Sites of scientific knowledge-making are also sites of prodigious note-taking, whether they accompany practices such as reading, observation, calculation, or experiment. In fact, note-taking serves not simply to register traces of such practices, but it profoundly shapes them, focusing the attention in particular ways and even structuring how they unfold.
Pace Francis Bacon’s injunction that natural philosophers shun the knowledge contained in books in favor of learning from nature herself, most of what every scientist knows is learned not from direct observation but from authoritative predecessors, whether through books, classrooms, or apprenticeships. This is true not only of deductive sciences such as logic – see this 13th-century commentary on ancient logic by Walter Burley, with marginal notes spanning five centuries -- but of practical ones such as medicine. Compendia of knowledge, such as the 15th-century Canon medicinae, were used not simply as texts at medical schools, but on a daily basis as guides to clinical practice. In fact many scientific books are intended by their authors to function as instruments for mediating observation in the field and for structuring observers’ own records. Carl Linnaeus’s monumental Systema Naturae (10th ed. 1758-9) is a case in point, having inspired 18th-century botanical and zoological note-taking on a massive scale (see the poet and historian Thomas Gray’s massive collection of Linnaean notes). Staffan Müller-Wille and Sara Scharf have argued that the immense popularity of Linnaeus’s works derived in large measure from their providing “a perfect template for keeping one’s own botanical notes, be it in the field, or in one’s own natural history cabinet, and for communicating one’s discoveries to others, not the least Linnaeus himself.”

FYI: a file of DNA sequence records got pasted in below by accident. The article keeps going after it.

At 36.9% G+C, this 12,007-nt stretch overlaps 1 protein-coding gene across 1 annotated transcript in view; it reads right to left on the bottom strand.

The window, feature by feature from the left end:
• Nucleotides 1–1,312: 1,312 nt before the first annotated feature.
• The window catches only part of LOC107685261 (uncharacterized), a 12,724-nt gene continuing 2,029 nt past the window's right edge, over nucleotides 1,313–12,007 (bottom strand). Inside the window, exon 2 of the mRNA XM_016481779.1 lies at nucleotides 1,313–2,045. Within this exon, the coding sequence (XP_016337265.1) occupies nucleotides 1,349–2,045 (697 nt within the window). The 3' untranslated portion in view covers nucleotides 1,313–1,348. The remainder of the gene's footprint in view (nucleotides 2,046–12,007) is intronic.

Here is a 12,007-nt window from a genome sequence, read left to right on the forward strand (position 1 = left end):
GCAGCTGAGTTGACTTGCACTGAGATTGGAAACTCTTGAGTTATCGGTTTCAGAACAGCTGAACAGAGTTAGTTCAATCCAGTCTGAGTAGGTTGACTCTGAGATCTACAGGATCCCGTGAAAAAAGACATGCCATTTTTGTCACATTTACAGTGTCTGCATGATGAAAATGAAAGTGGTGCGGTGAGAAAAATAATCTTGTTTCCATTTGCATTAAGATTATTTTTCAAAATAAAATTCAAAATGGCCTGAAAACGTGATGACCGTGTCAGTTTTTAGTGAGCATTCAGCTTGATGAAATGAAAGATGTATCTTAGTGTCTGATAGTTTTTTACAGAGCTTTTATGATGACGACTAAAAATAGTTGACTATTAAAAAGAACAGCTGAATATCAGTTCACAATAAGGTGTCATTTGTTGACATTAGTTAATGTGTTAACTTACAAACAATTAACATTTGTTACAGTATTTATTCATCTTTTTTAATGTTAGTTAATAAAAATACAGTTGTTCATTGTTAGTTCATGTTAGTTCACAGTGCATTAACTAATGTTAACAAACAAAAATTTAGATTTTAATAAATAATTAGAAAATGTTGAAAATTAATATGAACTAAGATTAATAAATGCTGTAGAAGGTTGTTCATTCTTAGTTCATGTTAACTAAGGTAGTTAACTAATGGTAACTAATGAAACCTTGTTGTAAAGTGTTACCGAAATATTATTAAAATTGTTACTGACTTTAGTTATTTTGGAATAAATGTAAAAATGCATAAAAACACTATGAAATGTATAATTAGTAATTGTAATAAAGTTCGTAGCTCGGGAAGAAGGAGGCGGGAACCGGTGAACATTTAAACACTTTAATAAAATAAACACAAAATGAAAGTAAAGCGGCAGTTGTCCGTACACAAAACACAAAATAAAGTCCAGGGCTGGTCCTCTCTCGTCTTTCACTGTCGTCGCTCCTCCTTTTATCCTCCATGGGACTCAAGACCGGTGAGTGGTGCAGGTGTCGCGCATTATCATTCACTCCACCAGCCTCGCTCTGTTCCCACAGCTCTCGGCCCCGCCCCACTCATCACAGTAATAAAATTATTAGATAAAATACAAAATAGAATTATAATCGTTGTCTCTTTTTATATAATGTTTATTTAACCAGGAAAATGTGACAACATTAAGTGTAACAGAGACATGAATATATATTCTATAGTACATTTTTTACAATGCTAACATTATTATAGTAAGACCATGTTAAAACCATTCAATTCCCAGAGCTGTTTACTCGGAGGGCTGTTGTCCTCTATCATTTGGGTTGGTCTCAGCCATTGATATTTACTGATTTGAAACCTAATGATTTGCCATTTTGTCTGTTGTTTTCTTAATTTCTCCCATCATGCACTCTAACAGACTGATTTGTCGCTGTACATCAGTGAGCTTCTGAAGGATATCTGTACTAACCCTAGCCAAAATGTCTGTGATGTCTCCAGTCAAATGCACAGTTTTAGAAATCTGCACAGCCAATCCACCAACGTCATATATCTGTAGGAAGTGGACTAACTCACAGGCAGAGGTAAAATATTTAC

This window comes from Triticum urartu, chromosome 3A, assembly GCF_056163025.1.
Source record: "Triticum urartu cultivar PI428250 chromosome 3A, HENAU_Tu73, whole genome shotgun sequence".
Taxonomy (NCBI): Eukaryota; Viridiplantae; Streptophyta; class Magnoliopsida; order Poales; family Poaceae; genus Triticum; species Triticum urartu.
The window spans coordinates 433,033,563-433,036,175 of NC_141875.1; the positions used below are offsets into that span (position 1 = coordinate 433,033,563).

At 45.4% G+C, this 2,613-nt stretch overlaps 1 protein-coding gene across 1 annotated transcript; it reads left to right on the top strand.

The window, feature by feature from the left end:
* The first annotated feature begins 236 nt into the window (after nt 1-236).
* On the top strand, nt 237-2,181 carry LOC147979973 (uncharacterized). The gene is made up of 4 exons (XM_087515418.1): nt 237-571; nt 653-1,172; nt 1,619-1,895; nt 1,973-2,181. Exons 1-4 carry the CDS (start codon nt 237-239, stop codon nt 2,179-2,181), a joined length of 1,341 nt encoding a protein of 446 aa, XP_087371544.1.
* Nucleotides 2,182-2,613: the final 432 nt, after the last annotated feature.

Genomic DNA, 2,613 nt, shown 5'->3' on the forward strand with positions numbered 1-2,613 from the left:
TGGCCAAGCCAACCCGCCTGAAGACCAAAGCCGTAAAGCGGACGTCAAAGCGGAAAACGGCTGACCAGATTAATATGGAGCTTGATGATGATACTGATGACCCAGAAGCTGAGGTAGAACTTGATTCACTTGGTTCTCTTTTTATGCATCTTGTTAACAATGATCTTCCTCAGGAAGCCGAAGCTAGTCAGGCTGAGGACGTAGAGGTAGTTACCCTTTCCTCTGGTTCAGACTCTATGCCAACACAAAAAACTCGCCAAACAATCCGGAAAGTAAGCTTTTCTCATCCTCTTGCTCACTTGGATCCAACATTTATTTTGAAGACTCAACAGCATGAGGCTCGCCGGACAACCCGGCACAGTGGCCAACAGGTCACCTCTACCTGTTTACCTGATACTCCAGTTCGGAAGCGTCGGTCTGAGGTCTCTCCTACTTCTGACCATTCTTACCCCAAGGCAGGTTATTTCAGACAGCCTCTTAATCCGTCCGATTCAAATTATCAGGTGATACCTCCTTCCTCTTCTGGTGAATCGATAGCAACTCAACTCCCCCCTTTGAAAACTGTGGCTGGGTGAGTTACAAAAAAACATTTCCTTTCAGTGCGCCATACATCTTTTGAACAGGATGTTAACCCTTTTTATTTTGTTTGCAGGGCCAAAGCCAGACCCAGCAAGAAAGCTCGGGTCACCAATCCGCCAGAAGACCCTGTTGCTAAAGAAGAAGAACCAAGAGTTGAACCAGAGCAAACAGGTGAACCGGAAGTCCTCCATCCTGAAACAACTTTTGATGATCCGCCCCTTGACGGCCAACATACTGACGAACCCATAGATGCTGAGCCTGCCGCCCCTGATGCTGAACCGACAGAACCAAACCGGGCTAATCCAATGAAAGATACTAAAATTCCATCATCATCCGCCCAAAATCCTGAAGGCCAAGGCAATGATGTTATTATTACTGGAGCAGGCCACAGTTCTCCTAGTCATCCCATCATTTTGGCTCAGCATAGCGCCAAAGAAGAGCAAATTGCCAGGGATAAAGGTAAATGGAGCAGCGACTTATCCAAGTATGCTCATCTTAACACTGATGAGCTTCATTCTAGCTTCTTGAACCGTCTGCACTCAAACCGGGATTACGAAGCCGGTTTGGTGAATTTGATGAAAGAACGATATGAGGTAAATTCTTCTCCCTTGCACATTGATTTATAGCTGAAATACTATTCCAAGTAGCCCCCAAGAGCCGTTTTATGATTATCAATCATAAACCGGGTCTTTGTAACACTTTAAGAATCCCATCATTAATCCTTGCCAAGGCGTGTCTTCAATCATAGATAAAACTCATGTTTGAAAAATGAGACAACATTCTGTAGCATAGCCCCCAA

Like reading notes and marginalia, many kinds of scientific notes are for more than private consumption; they are crucial aspects of scientific communication. The physicist John Strutt (Lord Rayleigh) observed in 1894 that “a knowledge of science, like a knowledge of law, consists in knowing where to look for it.” He added that “even this kind of knowledge is not always easy to obtain.”
Modern scientific disciplines produce as many different genres of note-taking as there are observational and experimental practices. Thus twentieth-century archaeologists and anthropologists have developed sophisticated writing practices for the field, and these are increasingly integrated with acoustic and visual recording technologies, as well as mediated by new writing technologies. The notebooks of French archeologists and art historians André and Yedda Godard, from fieldwork done in Iran during the 1930s are one example. The more recent field notes (produced on a typewriter) of Richard Frye, also in Iran, demonstrate the ways in which still and motion photography transform (without at all diminishing) the nature and function of note-taking in the collection of data.
Similarly, graphic inscription technologies have been central to note-taking in the sciences since the 19th century. The automatic registration of phenomena is usually only a single step in the observational process. As in this photographic plate produced by the Harvard Observatory station in Arequipa, Peru (1897), the resulting inscription may be subject to analysis, annotation, and correction, as the data is prepared to be integrated into catalogs and classifications (and then subject to further revision and annotation: see the printed tables of astronomical data produced by the observatory.) Finally, the output from an early version of Philip Drinker’s breathing machine at Harvard Medical School (the precursor to the iron lung), pasted into a laboratory notebook (1927-8) indicates the porous boundary between mechanical inscription technologies, observational records, and note-taking.
Note-taking is a central component of the jottings, scrawls, doodles, and other written traces that constitute scientific work, and which make up the intermediate zone of play between the concrete objects that investigators study, and the carefully manicured texts in which they communicate their results to their peers.
* Steffan Müller-Wille & Sara Scharf, “Indexing Nature: Carl Linnaeus (1707-1778) and his Fact-Gathering Strategies”, LSE, Economic History, Working papers: The Nature of Evidence: How Well Do 'Facts' Travel?, 36 (2009)
** “The Scientific Work of Tyndall,” Chemical News 70 (1894): 17-20, p. 17.